'Fiddler' revival could use some fine tuning

July 09, 1992|By Winifred Walsh | Winifred Walsh,Contributing Writer

Theatre On The Hill at Western Maryland College is presenting the musical classic, "Fiddler On The Roof," in Alumni Hall Theatre through July 18. The show is visually handsome to look at with its quaint village set and earthy costumes. The small orchestra under the direction of Alison E. Shafer has a good sound.

Reprising his role as Tevye for the third time is local performer, Ira Jay Gershman. Gershman garnered plaudits for his excellent, in-depth performance as the beleaguered Jewish father in the Dundalk Community Theatre's version of the musical in May of 1991.

But under the uninspired direction by Julie Herber-Dougherty (who also created the unoriginal choreography for Theatre On The Hill), Gershman and an uneven supporting cast plod at a slow pace through this important work.

The pace does pick up during the one delightful number, "The Dream," in which Susan Thornton and Victoria Fowler hilariously enact Tevye's comic nightmare.

The musical (book by Joseph Stein, lyrics by Sheldon Harnick and music by Jerry Bock) which originally starred the late, great Zero Mostel, struck a universal note in audiences everywhere. Songs include "Tradition," "Sunrise, Sunset," "If I Were A Rich Man," and the joyous dance sequence "To Life."

Based on the stories of Sholem Aleichem, the action takes place in the Jewish village of Anatevka, Russia in 1905. The plot revolves around the efforts of Tevye, a poor Jewish dairyman, his wife and five unwed daughters to cope with the harsh realities of their lives. Organized raids by the town's Russian constable and his band of rough soldiers are inflicted on the Jewish community at intervals.

Old Hebrew traditions die hard for the bewildered Tevye as he gallantly tries to accept the new order of the young who want no more of arranged marriages and other stifling restrictions.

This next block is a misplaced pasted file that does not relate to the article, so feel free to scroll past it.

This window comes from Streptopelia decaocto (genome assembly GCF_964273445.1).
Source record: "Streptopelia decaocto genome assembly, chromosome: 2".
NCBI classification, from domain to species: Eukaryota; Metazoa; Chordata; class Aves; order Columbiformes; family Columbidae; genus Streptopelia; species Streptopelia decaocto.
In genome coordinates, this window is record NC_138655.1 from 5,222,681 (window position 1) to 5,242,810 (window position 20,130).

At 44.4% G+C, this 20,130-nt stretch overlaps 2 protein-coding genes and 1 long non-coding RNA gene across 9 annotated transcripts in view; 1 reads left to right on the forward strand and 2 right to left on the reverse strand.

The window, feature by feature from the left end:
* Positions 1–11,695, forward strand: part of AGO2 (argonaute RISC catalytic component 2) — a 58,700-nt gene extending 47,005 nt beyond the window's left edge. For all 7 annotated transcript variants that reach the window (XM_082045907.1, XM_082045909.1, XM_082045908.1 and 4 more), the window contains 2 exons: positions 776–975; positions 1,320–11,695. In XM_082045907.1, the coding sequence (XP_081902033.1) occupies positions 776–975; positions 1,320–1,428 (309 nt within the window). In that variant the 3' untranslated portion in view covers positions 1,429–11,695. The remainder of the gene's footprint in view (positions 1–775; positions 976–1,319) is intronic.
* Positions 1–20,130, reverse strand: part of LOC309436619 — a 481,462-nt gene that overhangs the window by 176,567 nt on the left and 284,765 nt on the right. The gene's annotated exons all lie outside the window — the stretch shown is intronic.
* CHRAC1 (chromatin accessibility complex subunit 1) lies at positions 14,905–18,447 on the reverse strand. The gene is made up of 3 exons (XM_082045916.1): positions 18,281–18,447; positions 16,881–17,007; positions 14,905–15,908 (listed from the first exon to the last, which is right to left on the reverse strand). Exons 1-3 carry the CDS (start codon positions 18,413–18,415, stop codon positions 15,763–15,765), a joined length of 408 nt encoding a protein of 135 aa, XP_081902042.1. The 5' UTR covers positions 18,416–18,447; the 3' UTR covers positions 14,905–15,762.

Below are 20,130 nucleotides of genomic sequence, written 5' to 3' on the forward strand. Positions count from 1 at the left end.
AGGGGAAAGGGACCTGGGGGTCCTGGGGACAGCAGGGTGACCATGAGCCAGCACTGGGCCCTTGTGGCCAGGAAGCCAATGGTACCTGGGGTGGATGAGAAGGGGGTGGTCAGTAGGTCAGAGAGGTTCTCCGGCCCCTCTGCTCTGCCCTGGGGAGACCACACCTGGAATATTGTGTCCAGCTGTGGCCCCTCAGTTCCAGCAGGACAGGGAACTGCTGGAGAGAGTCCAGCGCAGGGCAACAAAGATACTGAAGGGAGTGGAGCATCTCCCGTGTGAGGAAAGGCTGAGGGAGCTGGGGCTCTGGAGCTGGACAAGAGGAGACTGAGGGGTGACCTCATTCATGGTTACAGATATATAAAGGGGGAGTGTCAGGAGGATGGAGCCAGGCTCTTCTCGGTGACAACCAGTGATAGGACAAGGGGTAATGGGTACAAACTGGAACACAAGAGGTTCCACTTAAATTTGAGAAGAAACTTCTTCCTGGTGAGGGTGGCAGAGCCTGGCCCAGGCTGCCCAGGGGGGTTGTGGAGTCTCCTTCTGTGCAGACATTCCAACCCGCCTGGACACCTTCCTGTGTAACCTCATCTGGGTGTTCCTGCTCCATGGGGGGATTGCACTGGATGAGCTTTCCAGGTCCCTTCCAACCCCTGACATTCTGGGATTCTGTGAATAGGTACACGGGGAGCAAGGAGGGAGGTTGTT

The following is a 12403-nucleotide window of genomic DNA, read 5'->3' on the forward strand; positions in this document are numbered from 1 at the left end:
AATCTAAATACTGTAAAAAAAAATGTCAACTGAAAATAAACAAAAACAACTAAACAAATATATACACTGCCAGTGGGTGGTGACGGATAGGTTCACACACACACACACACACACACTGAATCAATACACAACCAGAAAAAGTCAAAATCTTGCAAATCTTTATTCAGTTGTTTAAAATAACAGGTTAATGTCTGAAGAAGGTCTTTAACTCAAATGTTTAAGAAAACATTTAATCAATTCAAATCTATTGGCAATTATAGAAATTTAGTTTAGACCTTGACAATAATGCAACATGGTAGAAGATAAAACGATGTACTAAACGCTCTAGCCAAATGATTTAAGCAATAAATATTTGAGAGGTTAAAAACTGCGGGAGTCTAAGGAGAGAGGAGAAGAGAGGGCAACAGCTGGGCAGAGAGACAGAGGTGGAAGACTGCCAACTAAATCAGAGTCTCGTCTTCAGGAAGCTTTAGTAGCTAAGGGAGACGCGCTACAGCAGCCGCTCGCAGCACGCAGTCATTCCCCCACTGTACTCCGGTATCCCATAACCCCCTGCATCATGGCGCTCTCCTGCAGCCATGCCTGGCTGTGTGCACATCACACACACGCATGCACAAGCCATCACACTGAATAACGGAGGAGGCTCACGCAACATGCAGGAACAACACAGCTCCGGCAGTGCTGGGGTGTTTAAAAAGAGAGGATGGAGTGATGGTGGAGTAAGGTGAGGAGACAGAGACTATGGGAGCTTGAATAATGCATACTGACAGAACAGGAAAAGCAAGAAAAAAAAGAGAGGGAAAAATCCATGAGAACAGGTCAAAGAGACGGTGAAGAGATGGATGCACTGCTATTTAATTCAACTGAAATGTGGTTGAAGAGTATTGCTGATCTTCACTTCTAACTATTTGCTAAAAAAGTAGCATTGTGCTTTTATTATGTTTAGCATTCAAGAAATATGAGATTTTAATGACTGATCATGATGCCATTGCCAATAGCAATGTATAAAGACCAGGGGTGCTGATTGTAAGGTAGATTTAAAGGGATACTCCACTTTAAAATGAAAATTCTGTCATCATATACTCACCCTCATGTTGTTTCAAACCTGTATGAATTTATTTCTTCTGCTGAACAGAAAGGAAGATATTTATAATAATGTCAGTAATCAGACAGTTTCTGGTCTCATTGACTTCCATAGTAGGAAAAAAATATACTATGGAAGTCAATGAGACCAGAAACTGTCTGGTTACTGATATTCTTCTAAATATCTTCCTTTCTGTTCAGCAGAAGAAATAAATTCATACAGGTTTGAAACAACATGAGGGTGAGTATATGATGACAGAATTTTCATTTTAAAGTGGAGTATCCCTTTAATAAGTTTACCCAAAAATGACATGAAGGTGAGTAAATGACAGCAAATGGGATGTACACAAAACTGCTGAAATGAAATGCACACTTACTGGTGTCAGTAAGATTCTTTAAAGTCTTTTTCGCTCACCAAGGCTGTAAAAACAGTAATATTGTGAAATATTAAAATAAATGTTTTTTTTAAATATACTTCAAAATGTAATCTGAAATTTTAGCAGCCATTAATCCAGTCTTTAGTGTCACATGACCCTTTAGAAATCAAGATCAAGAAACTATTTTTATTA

The play calls for a large cast and director Dougherty has chosen to flesh out the male group scenes with women who sport phony beards on their chin (a practice sometimes used by high school drama departments but one ill suited to a so-called semi-professional production).

There are no outstanding voices in this version. Performances are unexciting and without strong interaction between actors.

But it is Gershman who is the real disappointment. His is a technically acceptable but unemotional, mechanical performance. Perhaps, the actor feels he has done the role so often that he does not have to work hard at it any more.

This is dangerous thinking. A major acting rule is that, no matter how many times an actor plays a part, he or she must play it as if it was for the first time. Each time the actor should discover something new in the characterization, not only for his own development as an artist, but for the benefit of the audience.

With a routine performance by Gershman and the others, all vital dramatic moments are lost. The usually moving "Far From the Home I Love" song is thinly sung by Kendra de'Chantel who never seems to get into her role as the bright daughter in love with a revolutionary student.

Jean Burgess as Tevye's long-suffering wife, Golde, has a nice ++ singing voice but she is too young for the part and offers only a surface interpretation of this weary woman.

As Yente, the matchmaker, Sandra L. Murphy, with her half spectacles, flat-footed walk and garbled Jewish accent, is a grotesque caricature of the role.

Ann Gigliotti is believable as the sweet daughter in love with Motel the tailor, but Paul Micsan as Motel lacks the painfully shy awkwardness of the man. As Perchik the student, Raymond Ficca does not have the fire and passion needed.

Bill Toscano as the forceful Russian constable seems to have a genuine grasp of his character and fairly convincing performances are given by Anne Sapienza and Matthew Bray as star-crossed lovers.

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